I think Skole is in the same No. 4* slot he was last year (and remember that Anthony Rendon graduated to the big leagues). I did not dock Skole for being hurt — it was a fluke injury, and he returned strong this fall. I still think he’s a quality power-hitting prospect, and I ranked him accordingly. As for Solis, I got very encouraging reports on him coming off that surgery, and I expect him to move very quickly next year (assuming he can stay healthy — which is a legitimate question, given his track record). At this point, I think he has a better chance to stick as a big league starter than Karns, who strikes me as more of a power reliever ultimately. So I moved Solis ahead of Karns. I can’t say I’m overly excited about any of those guys — Solis is 25 now and still has yet to reach Double-A, after all. I don’t think this is a great top 10 after the top of the list, although I do like some of the depth in the 11-30 range.
* Skole was initially ranked #4 in December 2012, then moved to #5 when BA revised the list in March 2013

I give Fitt credit answering honestly, particularly in remarking about how the talent thins out rapidly after the first few guys, which has been the case for about two years now. For those wondering, Fitt said that he wrestled with a cluster of Tony Renda, Matt Purke, Billy Burns, and Zach Walters before deciding upon Souza for the #10 spot. There are certainly arguments that can be made for any of those five against the other four and it may be bit revealing of your personal biases, too. Fitt, it appears, likes Souza’s five-tool promise over Burns’s speed, Purke’s LHSP capabilities, Renda’s bat/eye, Walter’s power, etc.

One new wrinkle to this year’s rankings is a list of the Top 15 players under the age of 25, which you can find in the free article along with a list of the best tools, prospects of the year and top draft picks from the past 10 years. And of course, the top bonuses paid, for which Robin Leach Fitt remains enamored of the decision of the Nationals to spend heavily just as they were hitting rock bottom.

The projections for where the 2014 Top 10 will begin (or finish) next season were as follows:
AAA – Cole, Goodwin, Karns, Souza
AA – Skole, Ray, Solis, Taylor
Low-A – Giolito
Not specified – Johansen

I personally believe Cole will probably return to Harrisburg and be moved up in May or June; likewise for Johansen with Hagerstown as his starting point — but lately the Nats have been more aggressive, so it could be Syracuse and Potomac, respectively. As mentioned in the comments, where a prospect starts is not nearly as important as where he finishes.

Oct 142013
 

Despite both having exhausted their rookie eligibility during the season, Baseball America has named Washington Nationals second baseman Anthony Rendon and starting pitcher Taylor Jordan to its postseason 2013 Eastern League Top 20.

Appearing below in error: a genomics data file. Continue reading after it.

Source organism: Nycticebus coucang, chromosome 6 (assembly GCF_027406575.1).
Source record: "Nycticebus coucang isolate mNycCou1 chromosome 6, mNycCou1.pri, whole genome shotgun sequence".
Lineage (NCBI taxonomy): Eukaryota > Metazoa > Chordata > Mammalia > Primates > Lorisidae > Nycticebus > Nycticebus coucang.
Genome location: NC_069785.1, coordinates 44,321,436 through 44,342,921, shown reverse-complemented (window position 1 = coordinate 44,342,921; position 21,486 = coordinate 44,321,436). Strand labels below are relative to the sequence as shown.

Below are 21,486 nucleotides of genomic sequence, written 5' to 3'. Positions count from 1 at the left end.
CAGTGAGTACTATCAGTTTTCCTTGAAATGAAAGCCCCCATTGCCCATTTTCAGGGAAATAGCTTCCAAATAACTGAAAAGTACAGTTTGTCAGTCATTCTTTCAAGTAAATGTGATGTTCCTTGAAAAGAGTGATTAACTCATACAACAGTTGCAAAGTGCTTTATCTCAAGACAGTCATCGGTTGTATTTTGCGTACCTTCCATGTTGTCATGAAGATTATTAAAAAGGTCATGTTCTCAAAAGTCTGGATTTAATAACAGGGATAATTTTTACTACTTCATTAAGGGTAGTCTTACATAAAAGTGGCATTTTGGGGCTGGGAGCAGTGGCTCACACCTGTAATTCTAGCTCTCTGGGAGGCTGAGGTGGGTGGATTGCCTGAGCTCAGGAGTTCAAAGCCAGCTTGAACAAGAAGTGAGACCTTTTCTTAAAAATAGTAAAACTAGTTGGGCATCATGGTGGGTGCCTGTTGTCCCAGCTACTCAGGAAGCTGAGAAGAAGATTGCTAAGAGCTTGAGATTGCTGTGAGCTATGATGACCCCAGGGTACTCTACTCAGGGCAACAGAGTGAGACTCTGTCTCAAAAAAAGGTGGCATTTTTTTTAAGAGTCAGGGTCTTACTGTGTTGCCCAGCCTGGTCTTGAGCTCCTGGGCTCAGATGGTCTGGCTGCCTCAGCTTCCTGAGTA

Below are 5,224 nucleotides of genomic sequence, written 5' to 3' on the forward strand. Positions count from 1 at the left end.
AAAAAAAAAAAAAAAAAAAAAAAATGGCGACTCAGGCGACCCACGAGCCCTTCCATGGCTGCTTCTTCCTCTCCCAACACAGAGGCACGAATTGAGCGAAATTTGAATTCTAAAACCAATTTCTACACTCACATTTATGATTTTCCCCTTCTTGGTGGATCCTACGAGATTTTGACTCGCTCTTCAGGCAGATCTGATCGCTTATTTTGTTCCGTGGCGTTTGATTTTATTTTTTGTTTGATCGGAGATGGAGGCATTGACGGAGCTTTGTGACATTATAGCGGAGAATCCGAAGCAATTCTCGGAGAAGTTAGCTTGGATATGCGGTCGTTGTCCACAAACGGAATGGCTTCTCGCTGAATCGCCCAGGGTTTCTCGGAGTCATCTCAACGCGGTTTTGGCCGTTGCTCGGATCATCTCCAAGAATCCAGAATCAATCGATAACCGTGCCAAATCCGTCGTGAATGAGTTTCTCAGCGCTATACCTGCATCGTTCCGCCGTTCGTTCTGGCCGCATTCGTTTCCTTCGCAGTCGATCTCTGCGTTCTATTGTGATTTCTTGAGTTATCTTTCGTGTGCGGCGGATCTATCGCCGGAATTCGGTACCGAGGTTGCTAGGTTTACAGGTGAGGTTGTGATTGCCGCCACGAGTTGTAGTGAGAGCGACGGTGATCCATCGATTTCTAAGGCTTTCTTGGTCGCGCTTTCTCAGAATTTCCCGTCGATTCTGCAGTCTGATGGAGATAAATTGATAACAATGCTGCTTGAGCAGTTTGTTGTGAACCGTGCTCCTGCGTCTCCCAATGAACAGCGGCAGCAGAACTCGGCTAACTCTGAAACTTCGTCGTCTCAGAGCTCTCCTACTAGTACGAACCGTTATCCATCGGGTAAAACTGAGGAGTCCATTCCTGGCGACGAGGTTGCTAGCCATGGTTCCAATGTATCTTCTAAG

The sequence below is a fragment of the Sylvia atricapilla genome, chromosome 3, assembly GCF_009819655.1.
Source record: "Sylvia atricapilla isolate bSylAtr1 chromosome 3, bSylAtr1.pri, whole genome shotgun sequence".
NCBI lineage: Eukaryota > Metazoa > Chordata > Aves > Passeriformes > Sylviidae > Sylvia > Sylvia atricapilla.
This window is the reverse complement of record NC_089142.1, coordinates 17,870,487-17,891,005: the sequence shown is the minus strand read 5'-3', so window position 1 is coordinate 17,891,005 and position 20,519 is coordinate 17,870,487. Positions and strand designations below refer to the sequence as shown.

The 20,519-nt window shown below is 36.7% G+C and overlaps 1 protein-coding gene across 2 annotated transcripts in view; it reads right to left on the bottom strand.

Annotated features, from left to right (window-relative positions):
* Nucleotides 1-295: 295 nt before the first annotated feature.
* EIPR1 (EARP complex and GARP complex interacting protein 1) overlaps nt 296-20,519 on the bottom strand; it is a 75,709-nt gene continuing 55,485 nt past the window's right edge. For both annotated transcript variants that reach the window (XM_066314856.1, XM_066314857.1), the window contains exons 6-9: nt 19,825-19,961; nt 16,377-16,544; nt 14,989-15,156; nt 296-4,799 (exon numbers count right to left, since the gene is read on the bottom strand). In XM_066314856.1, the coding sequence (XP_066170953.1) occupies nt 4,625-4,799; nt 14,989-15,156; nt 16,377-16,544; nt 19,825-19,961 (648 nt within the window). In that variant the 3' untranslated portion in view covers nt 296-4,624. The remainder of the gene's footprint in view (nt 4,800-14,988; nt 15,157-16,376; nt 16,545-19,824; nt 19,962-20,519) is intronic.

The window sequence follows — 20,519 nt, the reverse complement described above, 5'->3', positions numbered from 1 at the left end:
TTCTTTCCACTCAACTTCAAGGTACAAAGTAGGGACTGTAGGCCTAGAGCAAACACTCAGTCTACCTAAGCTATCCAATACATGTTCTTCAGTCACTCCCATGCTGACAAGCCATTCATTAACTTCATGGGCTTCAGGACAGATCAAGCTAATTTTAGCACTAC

Obviously, both were key injury replacements for the “Big Nats,” in 2013 with Rendon perhaps even displacing second baseman Danny Espinosa while Jordan is a strong candidate to return to the starting rotation next April, with the nos. 4 and 5 spots unsettled for 2014.

Long-term, BA believes No. 9 prospect Rendon’s future could still be at 3B while scouts still type one-handed marvel at the power:

Rendon has Gold Glove abilities at the hot corner and is more than capable at second base. Because of the vast strength in his wrists and forearms, he’s also got the potential for more than 20 homers annually and a solid average.

No. 12 E.L. guy Taylor Jordan was given props for his pitching motion — which is often compared to Angels ace Jered Weaver:

Jordan employs a sneaky delivery that includes long arm action and a stab on the back end. That deception helps his arsenal, [which] includes a low-90s heater with plenty of run, as well as a slider and a changeup, play up.

All total, eight Nationals were named in these top 20 lists, though no prospects were named at the Low-A and AAA levels. Last year, that figure was five, with Brian Goodwin named to the Top 20 of both the Sally League and the Eastern League.

Oct 052013
 

Ok, so maybe it’s a little easier to place multiple players in an eight-team league, but that should shouldn’t diminish the distinction of four Potomac Nationals making the Baseball America Top 20 Prospects List — A.J. Cole (#10), Michael Taylor (#12), Robbie Ray (#16), and Billy Burns (#19).

Like last year’s contingent of Suns to get the BA badge of approval, three of the four P-Nats were promoted to the next level, led by the two pitchers, with the older of the two position players going last.

Alright, fine, you’ve probably already skipped ahead to see what the folks in Durham had to say, going from highest to lowest, beginning with #10, A.J. Cole…

Cole can command his fastball to both sides of the plate and the pitch can be explosive coming out of his long, lanky frame. The fastball, however, is the only pitch he throws with any consistency. He’s still inconsistent with a slurvy curveball, though he did begin to show better feel for it by the end of the season. His changeup remains a work in progress. One scout suggested Cole should abandon the curveball for more of a power slider.